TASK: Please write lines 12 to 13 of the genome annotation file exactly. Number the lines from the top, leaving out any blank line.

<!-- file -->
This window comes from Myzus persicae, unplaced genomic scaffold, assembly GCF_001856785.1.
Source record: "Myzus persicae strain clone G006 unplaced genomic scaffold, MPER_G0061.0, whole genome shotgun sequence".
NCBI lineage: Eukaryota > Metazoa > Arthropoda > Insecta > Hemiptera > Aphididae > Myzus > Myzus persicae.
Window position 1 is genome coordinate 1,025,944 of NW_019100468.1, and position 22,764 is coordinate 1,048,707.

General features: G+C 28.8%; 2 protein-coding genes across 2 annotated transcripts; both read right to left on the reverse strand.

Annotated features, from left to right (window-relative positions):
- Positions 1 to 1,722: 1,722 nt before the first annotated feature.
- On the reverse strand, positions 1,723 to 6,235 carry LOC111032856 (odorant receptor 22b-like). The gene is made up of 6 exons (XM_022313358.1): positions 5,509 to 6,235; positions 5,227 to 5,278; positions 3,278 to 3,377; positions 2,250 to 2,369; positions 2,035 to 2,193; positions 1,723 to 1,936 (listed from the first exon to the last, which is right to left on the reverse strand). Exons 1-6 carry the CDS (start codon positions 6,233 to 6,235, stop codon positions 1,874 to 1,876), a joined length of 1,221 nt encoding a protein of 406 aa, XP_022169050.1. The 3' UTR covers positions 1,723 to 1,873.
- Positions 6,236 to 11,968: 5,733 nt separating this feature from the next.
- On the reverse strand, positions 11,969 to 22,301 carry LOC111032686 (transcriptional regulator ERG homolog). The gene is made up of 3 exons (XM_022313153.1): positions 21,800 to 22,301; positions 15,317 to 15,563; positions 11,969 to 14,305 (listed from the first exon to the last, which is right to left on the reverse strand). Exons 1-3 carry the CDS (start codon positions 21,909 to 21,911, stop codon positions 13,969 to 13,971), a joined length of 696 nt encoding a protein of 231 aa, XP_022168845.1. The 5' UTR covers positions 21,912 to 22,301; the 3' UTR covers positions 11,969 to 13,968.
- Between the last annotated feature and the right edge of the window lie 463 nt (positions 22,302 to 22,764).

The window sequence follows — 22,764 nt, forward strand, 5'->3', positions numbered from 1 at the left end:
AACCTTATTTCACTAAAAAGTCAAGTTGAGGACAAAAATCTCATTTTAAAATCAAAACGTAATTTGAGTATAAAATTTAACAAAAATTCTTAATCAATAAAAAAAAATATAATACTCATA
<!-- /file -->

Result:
The window sequence follows — 22,764 nt, forward strand, 5'->3', positions numbered from 1 at the left end:
AACCTTATTTCACTAAAAAGTCAAGTTGAGGACAAAAATCTCATTTTAAAATCAAAACGTAATTTGAGTATAAAATTTAACAAAAATTCTTAATCAATAAAAAAAAATATAATACTCATA